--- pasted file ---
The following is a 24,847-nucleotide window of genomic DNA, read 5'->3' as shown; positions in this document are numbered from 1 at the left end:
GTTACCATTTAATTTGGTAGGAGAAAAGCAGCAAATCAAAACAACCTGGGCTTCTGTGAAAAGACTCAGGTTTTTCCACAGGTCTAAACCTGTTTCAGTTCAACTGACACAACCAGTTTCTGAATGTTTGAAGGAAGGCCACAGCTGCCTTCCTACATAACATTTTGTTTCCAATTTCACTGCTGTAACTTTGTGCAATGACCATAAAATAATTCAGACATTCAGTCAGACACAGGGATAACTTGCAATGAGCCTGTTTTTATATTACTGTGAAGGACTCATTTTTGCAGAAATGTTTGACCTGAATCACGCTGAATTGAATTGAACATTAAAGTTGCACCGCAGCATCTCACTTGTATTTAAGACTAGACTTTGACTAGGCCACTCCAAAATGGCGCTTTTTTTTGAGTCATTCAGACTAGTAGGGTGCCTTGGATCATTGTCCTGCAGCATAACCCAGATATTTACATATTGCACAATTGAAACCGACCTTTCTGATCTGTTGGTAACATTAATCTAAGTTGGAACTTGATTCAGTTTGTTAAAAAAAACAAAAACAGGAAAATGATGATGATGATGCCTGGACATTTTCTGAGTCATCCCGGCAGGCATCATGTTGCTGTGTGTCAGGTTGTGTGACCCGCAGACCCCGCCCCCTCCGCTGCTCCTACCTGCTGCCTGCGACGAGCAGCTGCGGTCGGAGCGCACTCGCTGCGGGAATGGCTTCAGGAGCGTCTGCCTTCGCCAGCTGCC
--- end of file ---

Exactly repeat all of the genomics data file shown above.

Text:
The following is a 24,847-nucleotide window of genomic DNA, read 5'->3' as shown; positions in this document are numbered from 1 at the left end:
GTTACCATTTAATTTGGTAGGAGAAAAGCAGCAAATCAAAACAACCTGGGCTTCTGTGAAAAGACTCAGGTTTTTCCACAGGTCTAAACCTGTTTCAGTTCAACTGACACAACCAGTTTCTGAATGTTTGAAGGAAGGCCACAGCTGCCTTCCTACATAACATTTTGTTTCCAATTTCACTGCTGTAACTTTGTGCAATGACCATAAAATAATTCAGACATTCAGTCAGACACAGGGATAACTTGCAATGAGCCTGTTTTTATATTACTGTGAAGGACTCATTTTTGCAGAAATGTTTGACCTGAATCACGCTGAATTGAATTGAACATTAAAGTTGCACCGCAGCATCTCACTTGTATTTAAGACTAGACTTTGACTAGGCCACTCCAAAATGGCGCTTTTTTTTGAGTCATTCAGACTAGTAGGGTGCCTTGGATCATTGTCCTGCAGCATAACCCAGATATTTACATATTGCACAATTGAAACCGACCTTTCTGATCTGTTGGTAACATTAATCTAAGTTGGAACTTGATTCAGTTTGTTAAAAAAAACAAAAACAGGAAAATGATGATGATGATGCCTGGACATTTTCTGAGTCATCCCGGCAGGCATCATGTTGCTGTGTGTCAGGTTGTGTGACCCGCAGACCCCGCCCCCTCCGCTGCTCCTACCTGCTGCCTGCGACGAGCAGCTGCGGTCGGAGCGCACTCGCTGCGGGAATGGCTTCAGGAGCGTCTGCCTTCGCCAGCTGCC